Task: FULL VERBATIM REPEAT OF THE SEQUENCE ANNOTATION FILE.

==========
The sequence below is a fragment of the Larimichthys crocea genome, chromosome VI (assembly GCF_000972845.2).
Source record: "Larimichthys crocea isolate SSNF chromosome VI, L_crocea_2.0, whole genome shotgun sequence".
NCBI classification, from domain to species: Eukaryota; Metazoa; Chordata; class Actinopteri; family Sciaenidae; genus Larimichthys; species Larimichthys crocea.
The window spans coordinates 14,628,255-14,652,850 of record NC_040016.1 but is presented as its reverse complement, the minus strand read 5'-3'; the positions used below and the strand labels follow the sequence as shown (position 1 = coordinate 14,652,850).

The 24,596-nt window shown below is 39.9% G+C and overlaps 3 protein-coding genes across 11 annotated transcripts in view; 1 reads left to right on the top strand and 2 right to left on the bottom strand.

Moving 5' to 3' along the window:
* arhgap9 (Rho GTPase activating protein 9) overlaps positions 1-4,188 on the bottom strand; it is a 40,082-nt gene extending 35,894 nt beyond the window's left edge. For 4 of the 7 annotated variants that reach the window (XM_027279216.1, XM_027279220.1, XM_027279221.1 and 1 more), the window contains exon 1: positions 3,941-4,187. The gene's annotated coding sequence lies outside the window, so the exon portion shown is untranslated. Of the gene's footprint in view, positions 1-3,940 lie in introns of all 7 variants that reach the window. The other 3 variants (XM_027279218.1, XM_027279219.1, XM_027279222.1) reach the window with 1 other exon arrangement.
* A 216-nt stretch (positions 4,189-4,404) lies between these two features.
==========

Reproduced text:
The sequence below is a fragment of the Larimichthys crocea genome, chromosome VI (assembly GCF_000972845.2).
Source record: "Larimichthys crocea isolate SSNF chromosome VI, L_crocea_2.0, whole genome shotgun sequence".
NCBI classification, from domain to species: Eukaryota; Metazoa; Chordata; class Actinopteri; family Sciaenidae; genus Larimichthys; species Larimichthys crocea.
The window spans coordinates 14,628,255-14,652,850 of record NC_040016.1 but is presented as its reverse complement, the minus strand read 5'-3'; the positions used below and the strand labels follow the sequence as shown (position 1 = coordinate 14,652,850).

The 24,596-nt window shown below is 39.9% G+C and overlaps 3 protein-coding genes across 11 annotated transcripts in view; 1 reads left to right on the top strand and 2 right to left on the bottom strand.

Moving 5' to 3' along the window:
* arhgap9 (Rho GTPase activating protein 9) overlaps positions 1-4,188 on the bottom strand; it is a 40,082-nt gene extending 35,894 nt beyond the window's left edge. For 4 of the 7 annotated variants that reach the window (XM_027279216.1, XM_027279220.1, XM_027279221.1 and 1 more), the window contains exon 1: positions 3,941-4,187. The gene's annotated coding sequence lies outside the window, so the exon portion shown is untranslated. Of the gene's footprint in view, positions 1-3,940 lie in introns of all 7 variants that reach the window. The other 3 variants (XM_027279218.1, XM_027279219.1, XM_027279222.1) reach the window with 1 other exon arrangement.
* A 216-nt stretch (positions 4,189-4,404) lies between these two features.